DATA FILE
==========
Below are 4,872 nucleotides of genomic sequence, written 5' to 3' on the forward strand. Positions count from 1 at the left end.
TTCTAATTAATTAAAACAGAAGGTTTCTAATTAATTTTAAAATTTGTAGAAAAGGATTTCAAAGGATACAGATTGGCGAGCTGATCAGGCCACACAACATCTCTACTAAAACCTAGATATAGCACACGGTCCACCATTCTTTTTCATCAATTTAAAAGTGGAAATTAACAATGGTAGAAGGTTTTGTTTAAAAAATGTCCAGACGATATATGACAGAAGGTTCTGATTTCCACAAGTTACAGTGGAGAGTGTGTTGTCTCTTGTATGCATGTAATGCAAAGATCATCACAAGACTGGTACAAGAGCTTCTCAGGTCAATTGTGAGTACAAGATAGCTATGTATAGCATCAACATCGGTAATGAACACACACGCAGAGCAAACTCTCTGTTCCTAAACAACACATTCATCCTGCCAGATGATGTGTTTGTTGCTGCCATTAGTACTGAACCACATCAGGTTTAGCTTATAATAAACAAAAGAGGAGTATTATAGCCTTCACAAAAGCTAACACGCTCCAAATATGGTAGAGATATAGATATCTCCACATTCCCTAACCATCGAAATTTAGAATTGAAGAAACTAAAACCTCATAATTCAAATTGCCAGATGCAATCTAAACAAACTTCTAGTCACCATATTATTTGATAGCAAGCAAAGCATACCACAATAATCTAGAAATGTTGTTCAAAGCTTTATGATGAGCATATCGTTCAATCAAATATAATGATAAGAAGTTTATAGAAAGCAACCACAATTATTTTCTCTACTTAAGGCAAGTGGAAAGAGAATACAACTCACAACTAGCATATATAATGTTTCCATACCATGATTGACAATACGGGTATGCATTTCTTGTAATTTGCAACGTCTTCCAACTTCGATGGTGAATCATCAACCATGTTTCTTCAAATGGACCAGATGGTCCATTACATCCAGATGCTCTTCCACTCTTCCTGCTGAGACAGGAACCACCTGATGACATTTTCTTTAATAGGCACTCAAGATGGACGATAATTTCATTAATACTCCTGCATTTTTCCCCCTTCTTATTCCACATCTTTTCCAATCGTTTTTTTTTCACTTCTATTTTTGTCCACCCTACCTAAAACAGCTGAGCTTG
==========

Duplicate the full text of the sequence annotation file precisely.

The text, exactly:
Below are 4,872 nucleotides of genomic sequence, written 5' to 3' on the forward strand. Positions count from 1 at the left end.
TTCTAATTAATTAAAACAGAAGGTTTCTAATTAATTTTAAAATTTGTAGAAAAGGATTTCAAAGGATACAGATTGGCGAGCTGATCAGGCCACACAACATCTCTACTAAAACCTAGATATAGCACACGGTCCACCATTCTTTTTCATCAATTTAAAAGTGGAAATTAACAATGGTAGAAGGTTTTGTTTAAAAAATGTCCAGACGATATATGACAGAAGGTTCTGATTTCCACAAGTTACAGTGGAGAGTGTGTTGTCTCTTGTATGCATGTAATGCAAAGATCATCACAAGACTGGTACAAGAGCTTCTCAGGTCAATTGTGAGTACAAGATAGCTATGTATAGCATCAACATCGGTAATGAACACACACGCAGAGCAAACTCTCTGTTCCTAAACAACACATTCATCCTGCCAGATGATGTGTTTGTTGCTGCCATTAGTACTGAACCACATCAGGTTTAGCTTATAATAAACAAAAGAGGAGTATTATAGCCTTCACAAAAGCTAACACGCTCCAAATATGGTAGAGATATAGATATCTCCACATTCCCTAACCATCGAAATTTAGAATTGAAGAAACTAAAACCTCATAATTCAAATTGCCAGATGCAATCTAAACAAACTTCTAGTCACCATATTATTTGATAGCAAGCAAAGCATACCACAATAATCTAGAAATGTTGTTCAAAGCTTTATGATGAGCATATCGTTCAATCAAATATAATGATAAGAAGTTTATAGAAAGCAACCACAATTATTTTCTCTACTTAAGGCAAGTGGAAAGAGAATACAACTCACAACTAGCATATATAATGTTTCCATACCATGATTGACAATACGGGTATGCATTTCTTGTAATTTGCAACGTCTTCCAACTTCGATGGTGAATCATCAACCATGTTTCTTCAAATGGACCAGATGGTCCATTACATCCAGATGCTCTTCCACTCTTCCTGCTGAGACAGGAACCACCTGATGACATTTTCTTTAATAGGCACTCAAGATGGACGATAATTTCATTAATACTCCTGCATTTTTCCCCCTTCTTATTCCACATCTTTTCCAATCGTTTTTTTTTCACTTCTATTTTTGTCCACCCTACCTAAAACAGCTGAGCTTG